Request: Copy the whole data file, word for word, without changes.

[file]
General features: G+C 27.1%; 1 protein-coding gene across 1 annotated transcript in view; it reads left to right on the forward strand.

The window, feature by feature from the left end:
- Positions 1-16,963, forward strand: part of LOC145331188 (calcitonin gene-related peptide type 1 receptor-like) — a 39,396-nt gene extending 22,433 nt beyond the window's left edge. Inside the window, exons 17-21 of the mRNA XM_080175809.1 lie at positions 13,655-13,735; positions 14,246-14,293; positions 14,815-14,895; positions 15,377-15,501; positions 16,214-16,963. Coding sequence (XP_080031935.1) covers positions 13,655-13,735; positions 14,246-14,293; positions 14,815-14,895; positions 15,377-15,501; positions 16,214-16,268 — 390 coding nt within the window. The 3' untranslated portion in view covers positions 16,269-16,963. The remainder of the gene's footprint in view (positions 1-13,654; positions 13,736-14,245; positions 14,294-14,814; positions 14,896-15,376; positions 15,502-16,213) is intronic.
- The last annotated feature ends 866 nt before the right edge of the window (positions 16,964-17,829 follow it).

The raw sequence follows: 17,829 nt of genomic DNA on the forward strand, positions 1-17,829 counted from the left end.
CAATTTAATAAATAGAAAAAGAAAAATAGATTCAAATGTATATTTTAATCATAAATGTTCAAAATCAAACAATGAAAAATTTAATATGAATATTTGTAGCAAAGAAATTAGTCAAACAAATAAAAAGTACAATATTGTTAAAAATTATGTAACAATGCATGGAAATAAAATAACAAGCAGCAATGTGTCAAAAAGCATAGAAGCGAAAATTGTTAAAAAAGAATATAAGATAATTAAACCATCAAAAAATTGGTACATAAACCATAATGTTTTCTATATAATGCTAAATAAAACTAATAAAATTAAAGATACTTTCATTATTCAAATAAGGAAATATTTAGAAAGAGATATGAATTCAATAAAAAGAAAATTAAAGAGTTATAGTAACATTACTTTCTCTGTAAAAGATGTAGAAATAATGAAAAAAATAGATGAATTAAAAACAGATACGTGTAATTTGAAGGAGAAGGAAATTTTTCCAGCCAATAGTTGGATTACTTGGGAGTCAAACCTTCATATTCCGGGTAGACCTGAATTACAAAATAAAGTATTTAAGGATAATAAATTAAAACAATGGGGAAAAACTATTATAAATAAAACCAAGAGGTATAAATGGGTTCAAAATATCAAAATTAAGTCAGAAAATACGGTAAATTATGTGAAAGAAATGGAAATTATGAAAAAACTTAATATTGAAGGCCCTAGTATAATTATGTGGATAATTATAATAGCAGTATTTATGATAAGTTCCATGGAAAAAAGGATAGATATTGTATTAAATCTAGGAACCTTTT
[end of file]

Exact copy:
General features: G+C 27.1%; 1 protein-coding gene across 1 annotated transcript in view; it reads left to right on the forward strand.

The window, feature by feature from the left end:
- Positions 1-16,963, forward strand: part of LOC145331188 (calcitonin gene-related peptide type 1 receptor-like) — a 39,396-nt gene extending 22,433 nt beyond the window's left edge. Inside the window, exons 17-21 of the mRNA XM_080175809.1 lie at positions 13,655-13,735; positions 14,246-14,293; positions 14,815-14,895; positions 15,377-15,501; positions 16,214-16,963. Coding sequence (XP_080031935.1) covers positions 13,655-13,735; positions 14,246-14,293; positions 14,815-14,895; positions 15,377-15,501; positions 16,214-16,268 — 390 coding nt within the window. The 3' untranslated portion in view covers positions 16,269-16,963. The remainder of the gene's footprint in view (positions 1-13,654; positions 13,736-14,245; positions 14,294-14,814; positions 14,896-15,376; positions 15,502-16,213) is intronic.
- The last annotated feature ends 866 nt before the right edge of the window (positions 16,964-17,829 follow it).

The raw sequence follows: 17,829 nt of genomic DNA on the forward strand, positions 1-17,829 counted from the left end.
CAATTTAATAAATAGAAAAAGAAAAATAGATTCAAATGTATATTTTAATCATAAATGTTCAAAATCAAACAATGAAAAATTTAATATGAATATTTGTAGCAAAGAAATTAGTCAAACAAATAAAAAGTACAATATTGTTAAAAATTATGTAACAATGCATGGAAATAAAATAACAAGCAGCAATGTGTCAAAAAGCATAGAAGCGAAAATTGTTAAAAAAGAATATAAGATAATTAAACCATCAAAAAATTGGTACATAAACCATAATGTTTTCTATATAATGCTAAATAAAACTAATAAAATTAAAGATACTTTCATTATTCAAATAAGGAAATATTTAGAAAGAGATATGAATTCAATAAAAAGAAAATTAAAGAGTTATAGTAACATTACTTTCTCTGTAAAAGATGTAGAAATAATGAAAAAAATAGATGAATTAAAAACAGATACGTGTAATTTGAAGGAGAAGGAAATTTTTCCAGCCAATAGTTGGATTACTTGGGAGTCAAACCTTCATATTCCGGGTAGACCTGAATTACAAAATAAAGTATTTAAGGATAATAAATTAAAACAATGGGGAAAAACTATTATAAATAAAACCAAGAGGTATAAATGGGTTCAAAATATCAAAATTAAGTCAGAAAATACGGTAAATTATGTGAAAGAAATGGAAATTATGAAAAAACTTAATATTGAAGGCCCTAGTATAATTATGTGGATAATTATAATAGCAGTATTTATGATAAGTTCCATGGAAAAAAGGATAGATATTGTATTAAATCTAGGAACCTTTT